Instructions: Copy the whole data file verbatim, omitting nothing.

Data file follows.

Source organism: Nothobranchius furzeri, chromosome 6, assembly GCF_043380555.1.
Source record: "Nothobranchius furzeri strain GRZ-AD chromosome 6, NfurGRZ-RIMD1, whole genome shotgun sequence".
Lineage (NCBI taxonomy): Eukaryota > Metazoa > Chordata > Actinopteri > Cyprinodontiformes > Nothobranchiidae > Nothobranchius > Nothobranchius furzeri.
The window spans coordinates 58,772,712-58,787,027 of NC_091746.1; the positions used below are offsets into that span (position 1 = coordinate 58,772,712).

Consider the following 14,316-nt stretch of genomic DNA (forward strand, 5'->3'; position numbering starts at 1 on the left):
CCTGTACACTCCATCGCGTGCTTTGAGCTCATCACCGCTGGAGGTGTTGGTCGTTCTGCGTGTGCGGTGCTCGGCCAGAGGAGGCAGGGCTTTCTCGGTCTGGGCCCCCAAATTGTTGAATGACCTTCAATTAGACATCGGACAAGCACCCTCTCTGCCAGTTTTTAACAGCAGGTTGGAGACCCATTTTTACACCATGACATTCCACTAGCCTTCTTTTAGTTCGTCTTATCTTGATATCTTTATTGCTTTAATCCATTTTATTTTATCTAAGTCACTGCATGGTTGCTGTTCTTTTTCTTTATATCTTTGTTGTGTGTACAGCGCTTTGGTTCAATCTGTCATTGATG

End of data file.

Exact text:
Source organism: Nothobranchius furzeri, chromosome 6, assembly GCF_043380555.1.
Source record: "Nothobranchius furzeri strain GRZ-AD chromosome 6, NfurGRZ-RIMD1, whole genome shotgun sequence".
Lineage (NCBI taxonomy): Eukaryota > Metazoa > Chordata > Actinopteri > Cyprinodontiformes > Nothobranchiidae > Nothobranchius > Nothobranchius furzeri.
The window spans coordinates 58,772,712-58,787,027 of NC_091746.1; the positions used below are offsets into that span (position 1 = coordinate 58,772,712).

Consider the following 14,316-nt stretch of genomic DNA (forward strand, 5'->3'; position numbering starts at 1 on the left):
CCTGTACACTCCATCGCGTGCTTTGAGCTCATCACCGCTGGAGGTGTTGGTCGTTCTGCGTGTGCGGTGCTCGGCCAGAGGAGGCAGGGCTTTCTCGGTCTGGGCCCCCAAATTGTTGAATGACCTTCAATTAGACATCGGACAAGCACCCTCTCTGCCAGTTTTTAACAGCAGGTTGGAGACCCATTTTTACACCATGACATTCCACTAGCCTTCTTTTAGTTCGTCTTATCTTGATATCTTTATTGCTTTAATCCATTTTATTTTATCTAAGTCACTGCATGGTTGCTGTTCTTTTTCTTTATATCTTTGTTGTGTGTACAGCGCTTTGGTTCAATCTGTCATTGATG